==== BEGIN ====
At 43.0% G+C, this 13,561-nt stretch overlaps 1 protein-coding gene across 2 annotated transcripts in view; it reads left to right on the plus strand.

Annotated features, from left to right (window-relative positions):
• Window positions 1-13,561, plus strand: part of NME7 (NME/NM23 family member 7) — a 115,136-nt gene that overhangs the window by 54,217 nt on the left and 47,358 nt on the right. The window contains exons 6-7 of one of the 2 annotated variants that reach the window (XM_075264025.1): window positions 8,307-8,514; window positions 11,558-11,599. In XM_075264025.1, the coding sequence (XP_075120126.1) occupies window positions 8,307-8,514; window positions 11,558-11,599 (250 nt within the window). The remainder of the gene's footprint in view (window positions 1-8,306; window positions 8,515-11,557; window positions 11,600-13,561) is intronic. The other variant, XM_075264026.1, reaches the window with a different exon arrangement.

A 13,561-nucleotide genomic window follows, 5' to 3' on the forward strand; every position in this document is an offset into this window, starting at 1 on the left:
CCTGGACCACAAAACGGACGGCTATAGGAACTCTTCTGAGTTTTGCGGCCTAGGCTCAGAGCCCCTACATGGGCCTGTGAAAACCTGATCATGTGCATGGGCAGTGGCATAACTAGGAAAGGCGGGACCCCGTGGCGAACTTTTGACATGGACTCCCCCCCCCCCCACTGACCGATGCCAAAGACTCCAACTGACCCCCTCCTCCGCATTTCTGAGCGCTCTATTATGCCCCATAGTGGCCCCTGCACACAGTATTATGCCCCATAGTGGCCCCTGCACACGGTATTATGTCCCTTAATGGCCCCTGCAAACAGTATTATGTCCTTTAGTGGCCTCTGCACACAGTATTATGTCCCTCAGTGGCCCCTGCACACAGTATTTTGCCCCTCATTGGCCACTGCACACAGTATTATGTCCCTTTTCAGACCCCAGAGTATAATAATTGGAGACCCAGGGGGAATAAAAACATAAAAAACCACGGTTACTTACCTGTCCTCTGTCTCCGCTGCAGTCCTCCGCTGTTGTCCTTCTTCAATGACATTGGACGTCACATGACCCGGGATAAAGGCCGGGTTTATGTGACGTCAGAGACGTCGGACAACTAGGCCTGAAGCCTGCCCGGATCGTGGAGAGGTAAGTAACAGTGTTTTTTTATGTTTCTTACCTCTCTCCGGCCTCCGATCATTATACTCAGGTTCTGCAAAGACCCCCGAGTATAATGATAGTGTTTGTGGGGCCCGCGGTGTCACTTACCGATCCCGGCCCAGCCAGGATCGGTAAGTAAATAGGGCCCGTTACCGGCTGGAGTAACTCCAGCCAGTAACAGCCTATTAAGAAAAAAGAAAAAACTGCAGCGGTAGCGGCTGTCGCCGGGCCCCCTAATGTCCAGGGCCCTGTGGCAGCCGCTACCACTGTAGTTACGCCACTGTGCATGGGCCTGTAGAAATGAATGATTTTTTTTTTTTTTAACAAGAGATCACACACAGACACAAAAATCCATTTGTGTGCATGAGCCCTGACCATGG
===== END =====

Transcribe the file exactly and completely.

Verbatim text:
At 43.0% G+C, this 13,561-nt stretch overlaps 1 protein-coding gene across 2 annotated transcripts in view; it reads left to right on the plus strand.

Annotated features, from left to right (window-relative positions):
• Window positions 1-13,561, plus strand: part of NME7 (NME/NM23 family member 7) — a 115,136-nt gene that overhangs the window by 54,217 nt on the left and 47,358 nt on the right. The window contains exons 6-7 of one of the 2 annotated variants that reach the window (XM_075264025.1): window positions 8,307-8,514; window positions 11,558-11,599. In XM_075264025.1, the coding sequence (XP_075120126.1) occupies window positions 8,307-8,514; window positions 11,558-11,599 (250 nt within the window). The remainder of the gene's footprint in view (window positions 1-8,306; window positions 8,515-11,557; window positions 11,600-13,561) is intronic. The other variant, XM_075264026.1, reaches the window with a different exon arrangement.

A 13,561-nucleotide genomic window follows, 5' to 3' on the forward strand; every position in this document is an offset into this window, starting at 1 on the left:
CCTGGACCACAAAACGGACGGCTATAGGAACTCTTCTGAGTTTTGCGGCCTAGGCTCAGAGCCCCTACATGGGCCTGTGAAAACCTGATCATGTGCATGGGCAGTGGCATAACTAGGAAAGGCGGGACCCCGTGGCGAACTTTTGACATGGACTCCCCCCCCCCCCACTGACCGATGCCAAAGACTCCAACTGACCCCCTCCTCCGCATTTCTGAGCGCTCTATTATGCCCCATAGTGGCCCCTGCACACAGTATTATGCCCCATAGTGGCCCCTGCACACGGTATTATGTCCCTTAATGGCCCCTGCAAACAGTATTATGTCCTTTAGTGGCCTCTGCACACAGTATTATGTCCCTCAGTGGCCCCTGCACACAGTATTTTGCCCCTCATTGGCCACTGCACACAGTATTATGTCCCTTTTCAGACCCCAGAGTATAATAATTGGAGACCCAGGGGGAATAAAAACATAAAAAACCACGGTTACTTACCTGTCCTCTGTCTCCGCTGCAGTCCTCCGCTGTTGTCCTTCTTCAATGACATTGGACGTCACATGACCCGGGATAAAGGCCGGGTTTATGTGACGTCAGAGACGTCGGACAACTAGGCCTGAAGCCTGCCCGGATCGTGGAGAGGTAAGTAACAGTGTTTTTTTATGTTTCTTACCTCTCTCCGGCCTCCGATCATTATACTCAGGTTCTGCAAAGACCCCCGAGTATAATGATAGTGTTTGTGGGGCCCGCGGTGTCACTTACCGATCCCGGCCCAGCCAGGATCGGTAAGTAAATAGGGCCCGTTACCGGCTGGAGTAACTCCAGCCAGTAACAGCCTATTAAGAAAAAAGAAAAAACTGCAGCGGTAGCGGCTGTCGCCGGGCCCCCTAATGTCCAGGGCCCTGTGGCAGCCGCTACCACTGTAGTTACGCCACTGTGCATGGGCCTGTAGAAATGAATGATTTTTTTTTTTTTTAACAAGAGATCACACACAGACACAAAAATCCATTTGTGTGCATGAGCCCTGACCATGG